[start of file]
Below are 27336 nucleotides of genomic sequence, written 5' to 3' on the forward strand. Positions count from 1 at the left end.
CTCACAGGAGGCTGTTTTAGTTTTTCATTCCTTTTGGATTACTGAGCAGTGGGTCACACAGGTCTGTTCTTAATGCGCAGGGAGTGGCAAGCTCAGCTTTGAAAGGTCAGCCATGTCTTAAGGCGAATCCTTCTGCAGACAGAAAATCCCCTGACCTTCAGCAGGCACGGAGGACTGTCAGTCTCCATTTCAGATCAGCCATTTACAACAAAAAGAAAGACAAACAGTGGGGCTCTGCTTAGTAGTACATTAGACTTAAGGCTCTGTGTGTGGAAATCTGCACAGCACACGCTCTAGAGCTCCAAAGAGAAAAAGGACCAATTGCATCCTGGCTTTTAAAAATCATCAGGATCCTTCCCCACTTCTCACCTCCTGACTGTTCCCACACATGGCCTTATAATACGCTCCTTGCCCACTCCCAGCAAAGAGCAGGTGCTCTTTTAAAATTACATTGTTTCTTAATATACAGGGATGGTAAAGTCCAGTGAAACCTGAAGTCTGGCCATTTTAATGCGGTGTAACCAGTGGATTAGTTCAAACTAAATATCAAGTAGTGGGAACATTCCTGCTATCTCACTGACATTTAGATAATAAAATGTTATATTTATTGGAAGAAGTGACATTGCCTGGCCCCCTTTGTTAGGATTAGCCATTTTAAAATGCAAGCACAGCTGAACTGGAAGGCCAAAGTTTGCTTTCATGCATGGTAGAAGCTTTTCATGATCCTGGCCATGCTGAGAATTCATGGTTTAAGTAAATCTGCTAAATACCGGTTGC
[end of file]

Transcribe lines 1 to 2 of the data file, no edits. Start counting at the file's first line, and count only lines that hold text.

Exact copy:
Below are 27336 nucleotides of genomic sequence, written 5' to 3' on the forward strand. Positions count from 1 at the left end.
CTCACAGGAGGCTGTTTTAGTTTTTCATTCCTTTTGGATTACTGAGCAGTGGGTCACACAGGTCTGTTCTTAATGCGCAGGGAGTGGCAAGCTCAGCTTTGAAAGGTCAGCCATGTCTTAAGGCGAATCCTTCTGCAGACAGAAAATCCCCTGACCTTCAGCAGGCACGGAGGACTGTCAGTCTCCATTTCAGATCAGCCATTTACAACAAAAAGAAAGACAAACAGTGGGGCTCTGCTTAGTAGTACATTAGACTTAAGGCTCTGTGTGTGGAAATCTGCACAGCACACGCTCTAGAGCTCCAAAGAGAAAAAGGACCAATTGCATCCTGGCTTTTAAAAATCATCAGGATCCTTCCCCACTTCTCACCTCCTGACTGTTCCCACACATGGCCTTATAATACGCTCCTTGCCCACTCCCAGCAAAGAGCAGGTGCTCTTTTAAAATTACATTGTTTCTTAATATACAGGGATGGTAAAGTCCAGTGAAACCTGAAGTCTGGCCATTTTAATGCGGTGTAACCAGTGGATTAGTTCAAACTAAATATCAAGTAGTGGGAACATTCCTGCTATCTCACTGACATTTAGATAATAAAATGTTATATTTATTGGAAGAAGTGACATTGCCTGGCCCCCTTTGTTAGGATTAGCCATTTTAAAATGCAAGCACAGCTGAACTGGAAGGCCAAAGTTTGCTTTCATGCATGGTAGAAGCTTTTCATGATCCTGGCCATGCTGAGAATTCATGGTTTAAGTAAATCTGCTAAATACCGGTTGC